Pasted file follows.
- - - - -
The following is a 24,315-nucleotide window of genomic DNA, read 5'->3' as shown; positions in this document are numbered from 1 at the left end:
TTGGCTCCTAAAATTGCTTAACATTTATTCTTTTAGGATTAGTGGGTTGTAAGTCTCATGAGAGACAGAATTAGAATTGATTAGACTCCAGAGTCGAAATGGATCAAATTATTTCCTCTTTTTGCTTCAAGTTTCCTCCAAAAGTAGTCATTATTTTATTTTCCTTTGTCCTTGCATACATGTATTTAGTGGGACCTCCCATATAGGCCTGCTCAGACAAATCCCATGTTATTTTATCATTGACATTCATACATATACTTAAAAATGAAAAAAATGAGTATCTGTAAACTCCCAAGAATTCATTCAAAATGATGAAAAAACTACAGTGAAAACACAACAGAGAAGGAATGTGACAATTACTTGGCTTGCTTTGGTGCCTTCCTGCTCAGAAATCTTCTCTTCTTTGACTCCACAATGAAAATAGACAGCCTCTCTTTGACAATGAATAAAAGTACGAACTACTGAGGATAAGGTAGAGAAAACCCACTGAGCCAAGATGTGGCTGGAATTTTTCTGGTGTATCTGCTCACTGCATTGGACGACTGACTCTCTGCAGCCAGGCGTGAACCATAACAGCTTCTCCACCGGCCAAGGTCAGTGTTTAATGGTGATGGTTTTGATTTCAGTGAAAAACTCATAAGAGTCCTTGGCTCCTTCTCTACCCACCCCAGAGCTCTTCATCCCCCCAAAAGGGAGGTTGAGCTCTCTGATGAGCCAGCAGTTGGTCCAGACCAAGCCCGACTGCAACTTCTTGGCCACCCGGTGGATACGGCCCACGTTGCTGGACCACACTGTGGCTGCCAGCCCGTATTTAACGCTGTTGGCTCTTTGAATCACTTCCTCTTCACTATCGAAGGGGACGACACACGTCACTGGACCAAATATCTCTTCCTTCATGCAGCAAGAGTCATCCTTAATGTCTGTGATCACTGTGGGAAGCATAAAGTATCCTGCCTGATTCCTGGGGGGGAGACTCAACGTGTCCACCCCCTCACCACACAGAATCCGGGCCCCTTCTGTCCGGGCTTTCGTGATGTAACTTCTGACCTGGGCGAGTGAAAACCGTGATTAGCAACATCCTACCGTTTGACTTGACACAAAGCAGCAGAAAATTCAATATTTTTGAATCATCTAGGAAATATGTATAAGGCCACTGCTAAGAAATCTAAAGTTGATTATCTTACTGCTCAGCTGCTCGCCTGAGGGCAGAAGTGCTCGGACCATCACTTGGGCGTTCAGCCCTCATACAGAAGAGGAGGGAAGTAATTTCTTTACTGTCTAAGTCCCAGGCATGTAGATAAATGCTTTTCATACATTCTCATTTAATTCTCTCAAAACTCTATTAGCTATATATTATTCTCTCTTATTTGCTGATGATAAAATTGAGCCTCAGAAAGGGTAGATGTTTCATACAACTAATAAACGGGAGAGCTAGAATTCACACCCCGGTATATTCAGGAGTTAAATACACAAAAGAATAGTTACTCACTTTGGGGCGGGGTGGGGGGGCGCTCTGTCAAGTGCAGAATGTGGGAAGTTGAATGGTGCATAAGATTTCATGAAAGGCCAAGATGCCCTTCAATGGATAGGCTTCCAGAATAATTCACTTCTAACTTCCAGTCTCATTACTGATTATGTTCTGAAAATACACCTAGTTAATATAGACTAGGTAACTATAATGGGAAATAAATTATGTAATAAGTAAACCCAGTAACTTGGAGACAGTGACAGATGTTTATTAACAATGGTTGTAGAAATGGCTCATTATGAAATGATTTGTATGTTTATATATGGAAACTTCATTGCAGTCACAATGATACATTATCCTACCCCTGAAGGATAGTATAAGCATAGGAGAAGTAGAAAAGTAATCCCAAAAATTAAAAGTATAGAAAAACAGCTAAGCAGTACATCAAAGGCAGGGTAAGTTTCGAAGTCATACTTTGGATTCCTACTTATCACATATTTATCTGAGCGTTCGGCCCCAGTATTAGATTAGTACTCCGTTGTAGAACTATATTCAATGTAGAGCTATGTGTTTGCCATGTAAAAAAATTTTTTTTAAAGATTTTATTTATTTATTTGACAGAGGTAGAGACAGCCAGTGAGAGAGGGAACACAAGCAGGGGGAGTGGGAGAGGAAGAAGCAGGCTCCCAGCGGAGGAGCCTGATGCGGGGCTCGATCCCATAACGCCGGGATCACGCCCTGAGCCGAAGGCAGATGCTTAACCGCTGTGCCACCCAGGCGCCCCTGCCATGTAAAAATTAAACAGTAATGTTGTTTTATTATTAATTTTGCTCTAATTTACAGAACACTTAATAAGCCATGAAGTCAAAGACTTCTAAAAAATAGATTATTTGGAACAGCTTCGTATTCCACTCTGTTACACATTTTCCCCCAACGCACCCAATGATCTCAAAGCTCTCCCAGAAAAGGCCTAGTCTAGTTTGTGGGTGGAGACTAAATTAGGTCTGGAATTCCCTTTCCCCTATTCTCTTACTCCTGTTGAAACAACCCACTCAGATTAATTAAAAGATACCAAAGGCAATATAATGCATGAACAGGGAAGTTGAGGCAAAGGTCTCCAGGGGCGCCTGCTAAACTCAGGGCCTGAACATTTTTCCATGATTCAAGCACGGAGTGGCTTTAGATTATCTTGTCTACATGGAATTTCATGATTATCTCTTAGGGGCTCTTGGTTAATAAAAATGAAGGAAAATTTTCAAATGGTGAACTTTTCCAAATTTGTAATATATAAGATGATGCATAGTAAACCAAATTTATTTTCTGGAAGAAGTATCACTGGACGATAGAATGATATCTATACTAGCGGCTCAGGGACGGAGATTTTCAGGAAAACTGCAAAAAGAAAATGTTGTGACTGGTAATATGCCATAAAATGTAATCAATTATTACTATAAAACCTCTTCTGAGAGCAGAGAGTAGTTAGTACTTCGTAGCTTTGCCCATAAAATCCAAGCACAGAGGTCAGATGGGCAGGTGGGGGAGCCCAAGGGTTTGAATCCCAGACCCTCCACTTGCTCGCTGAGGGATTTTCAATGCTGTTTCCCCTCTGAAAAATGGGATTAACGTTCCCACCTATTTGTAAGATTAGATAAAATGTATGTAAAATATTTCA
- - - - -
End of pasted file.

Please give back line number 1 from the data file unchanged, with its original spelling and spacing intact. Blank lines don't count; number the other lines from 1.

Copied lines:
The following is a 24,315-nucleotide window of genomic DNA, read 5'->3' as shown; positions in this document are numbered from 1 at the left end: